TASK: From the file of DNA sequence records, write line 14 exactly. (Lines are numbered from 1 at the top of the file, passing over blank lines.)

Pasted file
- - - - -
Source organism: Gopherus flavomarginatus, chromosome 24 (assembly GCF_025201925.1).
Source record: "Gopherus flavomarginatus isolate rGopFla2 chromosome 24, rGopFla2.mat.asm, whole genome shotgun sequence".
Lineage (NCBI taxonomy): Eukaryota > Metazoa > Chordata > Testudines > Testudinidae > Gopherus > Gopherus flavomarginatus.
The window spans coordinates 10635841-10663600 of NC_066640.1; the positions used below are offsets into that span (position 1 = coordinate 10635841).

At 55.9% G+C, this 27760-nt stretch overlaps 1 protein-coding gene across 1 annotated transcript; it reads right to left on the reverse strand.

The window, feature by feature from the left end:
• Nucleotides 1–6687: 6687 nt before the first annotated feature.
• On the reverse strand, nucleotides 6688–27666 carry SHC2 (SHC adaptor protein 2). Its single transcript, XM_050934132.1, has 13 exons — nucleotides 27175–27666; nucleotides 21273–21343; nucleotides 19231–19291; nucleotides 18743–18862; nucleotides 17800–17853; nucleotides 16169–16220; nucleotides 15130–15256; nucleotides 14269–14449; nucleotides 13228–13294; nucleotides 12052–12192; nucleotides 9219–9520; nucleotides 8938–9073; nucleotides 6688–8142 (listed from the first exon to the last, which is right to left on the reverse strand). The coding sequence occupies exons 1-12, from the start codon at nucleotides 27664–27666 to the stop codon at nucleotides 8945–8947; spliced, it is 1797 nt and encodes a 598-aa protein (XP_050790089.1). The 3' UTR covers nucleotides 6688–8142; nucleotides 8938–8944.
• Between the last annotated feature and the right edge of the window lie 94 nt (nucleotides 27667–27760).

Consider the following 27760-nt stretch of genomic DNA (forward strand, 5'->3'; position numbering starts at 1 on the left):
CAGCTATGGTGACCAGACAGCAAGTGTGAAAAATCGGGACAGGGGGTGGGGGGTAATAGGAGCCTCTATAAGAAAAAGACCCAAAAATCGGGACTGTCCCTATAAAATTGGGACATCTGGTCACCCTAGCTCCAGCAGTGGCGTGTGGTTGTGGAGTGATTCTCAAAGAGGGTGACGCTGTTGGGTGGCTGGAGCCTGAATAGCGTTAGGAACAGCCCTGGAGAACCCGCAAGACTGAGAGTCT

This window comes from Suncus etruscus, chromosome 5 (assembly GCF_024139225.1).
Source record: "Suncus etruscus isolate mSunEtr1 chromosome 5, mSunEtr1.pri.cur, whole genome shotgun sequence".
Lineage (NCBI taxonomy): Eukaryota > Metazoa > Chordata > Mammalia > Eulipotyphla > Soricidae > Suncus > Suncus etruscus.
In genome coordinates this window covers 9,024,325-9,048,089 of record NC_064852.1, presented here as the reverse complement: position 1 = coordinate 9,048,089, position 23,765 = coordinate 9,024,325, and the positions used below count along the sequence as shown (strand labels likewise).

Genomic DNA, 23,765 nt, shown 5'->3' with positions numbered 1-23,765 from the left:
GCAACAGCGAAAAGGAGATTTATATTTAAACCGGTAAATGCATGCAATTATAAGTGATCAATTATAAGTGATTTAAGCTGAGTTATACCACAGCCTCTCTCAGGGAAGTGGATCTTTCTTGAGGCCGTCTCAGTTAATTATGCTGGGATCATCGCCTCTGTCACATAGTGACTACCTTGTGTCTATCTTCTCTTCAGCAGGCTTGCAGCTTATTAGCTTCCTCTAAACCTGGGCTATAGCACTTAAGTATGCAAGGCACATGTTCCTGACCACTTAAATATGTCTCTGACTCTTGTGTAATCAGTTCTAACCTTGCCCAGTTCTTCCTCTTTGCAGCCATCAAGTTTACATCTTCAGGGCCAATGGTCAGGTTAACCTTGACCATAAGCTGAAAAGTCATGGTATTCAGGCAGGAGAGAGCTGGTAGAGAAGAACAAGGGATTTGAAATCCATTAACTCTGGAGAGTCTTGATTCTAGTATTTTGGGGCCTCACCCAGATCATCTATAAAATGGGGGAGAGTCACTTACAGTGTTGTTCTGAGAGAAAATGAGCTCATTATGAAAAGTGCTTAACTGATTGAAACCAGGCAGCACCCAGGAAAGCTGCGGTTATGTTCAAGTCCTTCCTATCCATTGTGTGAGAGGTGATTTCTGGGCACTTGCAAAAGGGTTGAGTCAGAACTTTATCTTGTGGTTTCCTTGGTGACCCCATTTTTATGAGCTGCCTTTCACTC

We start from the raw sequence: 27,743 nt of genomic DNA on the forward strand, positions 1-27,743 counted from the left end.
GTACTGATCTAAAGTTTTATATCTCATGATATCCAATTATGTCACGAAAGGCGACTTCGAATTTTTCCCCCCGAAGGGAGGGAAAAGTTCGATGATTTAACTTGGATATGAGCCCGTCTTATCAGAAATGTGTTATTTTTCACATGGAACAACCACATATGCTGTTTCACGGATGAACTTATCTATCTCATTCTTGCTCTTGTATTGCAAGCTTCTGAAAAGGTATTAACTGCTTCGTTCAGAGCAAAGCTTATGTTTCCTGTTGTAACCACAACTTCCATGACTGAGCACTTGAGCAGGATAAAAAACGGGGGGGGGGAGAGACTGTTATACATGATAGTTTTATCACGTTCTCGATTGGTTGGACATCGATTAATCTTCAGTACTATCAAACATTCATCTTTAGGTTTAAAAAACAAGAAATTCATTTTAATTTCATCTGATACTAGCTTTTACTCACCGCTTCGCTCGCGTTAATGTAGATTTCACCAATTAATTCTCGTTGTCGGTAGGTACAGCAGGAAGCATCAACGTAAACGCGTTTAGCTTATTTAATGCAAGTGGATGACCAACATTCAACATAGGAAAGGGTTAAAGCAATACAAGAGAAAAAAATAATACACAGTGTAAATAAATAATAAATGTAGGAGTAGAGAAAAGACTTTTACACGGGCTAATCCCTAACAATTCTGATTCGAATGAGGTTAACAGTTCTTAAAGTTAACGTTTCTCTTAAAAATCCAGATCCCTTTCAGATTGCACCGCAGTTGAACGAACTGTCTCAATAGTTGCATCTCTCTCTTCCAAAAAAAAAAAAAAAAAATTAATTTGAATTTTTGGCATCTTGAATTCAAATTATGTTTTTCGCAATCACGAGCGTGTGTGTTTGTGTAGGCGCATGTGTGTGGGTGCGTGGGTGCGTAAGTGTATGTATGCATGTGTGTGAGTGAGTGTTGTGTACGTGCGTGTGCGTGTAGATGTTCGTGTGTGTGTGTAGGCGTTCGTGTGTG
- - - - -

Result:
Lineage (NCBI taxonomy): Eukaryota > Metazoa > Chordata > Mammalia > Eulipotyphla > Soricidae > Suncus > Suncus etruscus.